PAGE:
The Association of Convenience Stores (ACS) has backed the government’s proposals to extend the plastic bag charge in England to all retailers with fewer than 250 employees, as long as there are no additional reporting requirements for small businesses.
The government is currently consulting on the extension of the plastic bag charge in England, after a 5p charge for plastic bags was introduced for large businesses in 2015.
As part of the consultation, the government is also considering whether to increase the charge for all retailers from 5p to 10p.
In its submission to the consultation, the ACS highlights findings from its Voice of Local Shops survey which found that nearly three-quarters (71%) of retailers in England are in favour of extending the plastic bag charge, while almost half (46%) have already introduced a voluntary charge.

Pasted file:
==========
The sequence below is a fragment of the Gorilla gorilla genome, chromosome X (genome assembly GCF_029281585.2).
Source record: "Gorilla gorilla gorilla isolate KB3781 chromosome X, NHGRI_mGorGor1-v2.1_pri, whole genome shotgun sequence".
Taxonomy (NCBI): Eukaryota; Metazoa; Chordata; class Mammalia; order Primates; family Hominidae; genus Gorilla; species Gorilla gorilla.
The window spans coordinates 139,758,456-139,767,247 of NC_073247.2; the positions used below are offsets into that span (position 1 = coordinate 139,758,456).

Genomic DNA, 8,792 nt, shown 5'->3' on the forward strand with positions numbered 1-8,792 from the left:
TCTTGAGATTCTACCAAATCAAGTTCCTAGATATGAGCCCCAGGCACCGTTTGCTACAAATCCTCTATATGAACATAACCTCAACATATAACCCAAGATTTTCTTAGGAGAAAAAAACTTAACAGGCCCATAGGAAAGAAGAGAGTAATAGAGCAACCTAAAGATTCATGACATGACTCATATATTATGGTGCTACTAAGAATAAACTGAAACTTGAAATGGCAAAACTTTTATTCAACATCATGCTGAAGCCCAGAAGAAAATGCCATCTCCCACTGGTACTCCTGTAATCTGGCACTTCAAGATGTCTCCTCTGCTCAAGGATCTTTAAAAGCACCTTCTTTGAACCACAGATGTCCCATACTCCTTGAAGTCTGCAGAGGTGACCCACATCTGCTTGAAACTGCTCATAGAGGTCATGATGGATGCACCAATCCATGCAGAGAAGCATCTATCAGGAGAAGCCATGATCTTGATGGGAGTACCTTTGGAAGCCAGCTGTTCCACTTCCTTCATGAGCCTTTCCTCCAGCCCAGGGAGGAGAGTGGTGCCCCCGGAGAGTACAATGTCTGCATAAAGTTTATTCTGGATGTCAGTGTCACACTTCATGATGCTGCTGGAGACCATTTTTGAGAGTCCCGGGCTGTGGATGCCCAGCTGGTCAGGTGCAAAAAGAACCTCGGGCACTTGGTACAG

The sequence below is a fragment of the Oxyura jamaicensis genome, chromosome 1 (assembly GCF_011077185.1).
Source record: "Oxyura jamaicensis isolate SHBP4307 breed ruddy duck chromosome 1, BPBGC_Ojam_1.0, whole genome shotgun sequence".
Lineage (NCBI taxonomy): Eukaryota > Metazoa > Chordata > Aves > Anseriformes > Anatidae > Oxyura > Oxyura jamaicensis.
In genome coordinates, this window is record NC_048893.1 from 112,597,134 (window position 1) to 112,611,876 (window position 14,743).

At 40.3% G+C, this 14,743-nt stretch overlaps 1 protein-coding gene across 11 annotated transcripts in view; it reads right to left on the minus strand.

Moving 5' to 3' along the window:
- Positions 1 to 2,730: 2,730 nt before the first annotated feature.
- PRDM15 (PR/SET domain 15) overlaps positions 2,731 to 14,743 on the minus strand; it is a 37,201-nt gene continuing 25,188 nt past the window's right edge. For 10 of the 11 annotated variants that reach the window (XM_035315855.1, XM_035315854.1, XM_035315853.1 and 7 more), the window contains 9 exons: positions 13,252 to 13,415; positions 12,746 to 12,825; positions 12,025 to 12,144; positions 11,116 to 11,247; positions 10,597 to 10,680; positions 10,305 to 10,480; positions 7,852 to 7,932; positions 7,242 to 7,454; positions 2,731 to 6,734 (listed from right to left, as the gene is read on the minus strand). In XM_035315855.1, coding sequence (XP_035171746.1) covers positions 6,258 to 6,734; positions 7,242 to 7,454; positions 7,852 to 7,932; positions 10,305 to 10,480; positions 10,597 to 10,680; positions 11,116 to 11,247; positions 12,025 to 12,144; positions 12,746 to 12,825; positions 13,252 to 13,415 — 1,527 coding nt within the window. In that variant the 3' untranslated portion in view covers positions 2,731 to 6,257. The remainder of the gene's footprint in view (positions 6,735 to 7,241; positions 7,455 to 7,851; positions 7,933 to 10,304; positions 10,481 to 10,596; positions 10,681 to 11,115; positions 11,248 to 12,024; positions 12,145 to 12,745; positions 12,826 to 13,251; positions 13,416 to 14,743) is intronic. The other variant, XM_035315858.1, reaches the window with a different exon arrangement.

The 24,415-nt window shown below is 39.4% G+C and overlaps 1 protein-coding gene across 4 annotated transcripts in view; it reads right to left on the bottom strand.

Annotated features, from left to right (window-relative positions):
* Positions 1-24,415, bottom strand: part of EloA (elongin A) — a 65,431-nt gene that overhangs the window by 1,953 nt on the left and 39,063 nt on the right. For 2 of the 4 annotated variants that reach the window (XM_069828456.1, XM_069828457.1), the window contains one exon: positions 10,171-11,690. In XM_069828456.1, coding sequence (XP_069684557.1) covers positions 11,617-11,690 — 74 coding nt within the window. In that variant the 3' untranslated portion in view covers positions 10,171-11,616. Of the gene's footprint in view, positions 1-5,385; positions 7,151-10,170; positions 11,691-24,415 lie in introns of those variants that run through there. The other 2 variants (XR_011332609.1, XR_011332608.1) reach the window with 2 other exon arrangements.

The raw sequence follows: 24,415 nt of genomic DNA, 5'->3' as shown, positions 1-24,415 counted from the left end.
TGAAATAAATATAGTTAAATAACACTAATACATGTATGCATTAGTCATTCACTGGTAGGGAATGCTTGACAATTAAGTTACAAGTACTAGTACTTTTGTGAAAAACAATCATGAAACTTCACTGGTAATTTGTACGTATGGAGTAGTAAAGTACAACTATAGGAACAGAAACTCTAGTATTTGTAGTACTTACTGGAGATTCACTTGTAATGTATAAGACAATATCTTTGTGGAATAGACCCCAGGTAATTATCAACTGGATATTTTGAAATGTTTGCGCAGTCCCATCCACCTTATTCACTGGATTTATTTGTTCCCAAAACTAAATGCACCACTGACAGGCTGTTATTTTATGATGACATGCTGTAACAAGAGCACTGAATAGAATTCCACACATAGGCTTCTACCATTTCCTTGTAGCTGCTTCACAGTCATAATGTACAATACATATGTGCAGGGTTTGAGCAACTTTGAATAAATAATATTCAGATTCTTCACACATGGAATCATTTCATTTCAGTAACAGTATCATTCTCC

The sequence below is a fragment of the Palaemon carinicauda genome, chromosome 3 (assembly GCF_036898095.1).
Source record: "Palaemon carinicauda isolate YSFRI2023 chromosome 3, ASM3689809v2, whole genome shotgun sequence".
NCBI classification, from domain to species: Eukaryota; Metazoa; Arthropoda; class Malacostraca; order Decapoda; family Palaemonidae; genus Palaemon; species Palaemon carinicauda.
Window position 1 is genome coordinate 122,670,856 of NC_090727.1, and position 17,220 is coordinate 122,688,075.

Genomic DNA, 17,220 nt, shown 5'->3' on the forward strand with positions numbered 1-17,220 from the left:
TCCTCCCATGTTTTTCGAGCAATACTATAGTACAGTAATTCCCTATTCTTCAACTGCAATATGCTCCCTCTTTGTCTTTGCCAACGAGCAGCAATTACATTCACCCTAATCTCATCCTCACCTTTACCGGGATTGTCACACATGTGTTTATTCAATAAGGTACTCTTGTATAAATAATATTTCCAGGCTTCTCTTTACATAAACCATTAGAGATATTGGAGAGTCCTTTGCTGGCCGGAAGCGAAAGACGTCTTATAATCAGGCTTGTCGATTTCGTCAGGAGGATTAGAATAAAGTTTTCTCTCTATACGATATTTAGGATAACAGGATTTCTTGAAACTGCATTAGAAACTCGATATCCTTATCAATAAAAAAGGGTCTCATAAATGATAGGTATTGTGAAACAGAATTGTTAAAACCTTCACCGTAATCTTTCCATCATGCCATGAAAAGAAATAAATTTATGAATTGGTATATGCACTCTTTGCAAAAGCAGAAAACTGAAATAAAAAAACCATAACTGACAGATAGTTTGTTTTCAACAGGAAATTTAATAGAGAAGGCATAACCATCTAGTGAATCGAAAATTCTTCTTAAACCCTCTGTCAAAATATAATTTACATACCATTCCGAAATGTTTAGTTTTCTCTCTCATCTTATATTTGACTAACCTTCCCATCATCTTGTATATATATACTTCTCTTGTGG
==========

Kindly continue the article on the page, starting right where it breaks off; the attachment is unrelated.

ACS chief executive, James Lowman, said: “We have been calling for the extension of the plastic bag charge to all small businesses for several years, so we are pleased that the government has listened to our calls and is taking action to further reduce plastic waste.
“Charging for plastic bags is a popular measure with convenience stores, as it not only reduces the use of single use bags but also allows those retailers to raise more money for local and environmental good causes. If the government sees fit to increase the charge from 5p to 10p as part of this consultation, we will work with both large and small retailers to ensure that they are prepared for the change.
“Currently, the vast majority of small businesses who charge voluntarily donate the proceeds to good causes, so at either 5p or 10p, any extension of the charge to small businesses must not come with the unnecessary additional burden of reporting requirements.”
The ACS has produced an animation for retailers explaining the benefits of charging for plastic bags, which is available here.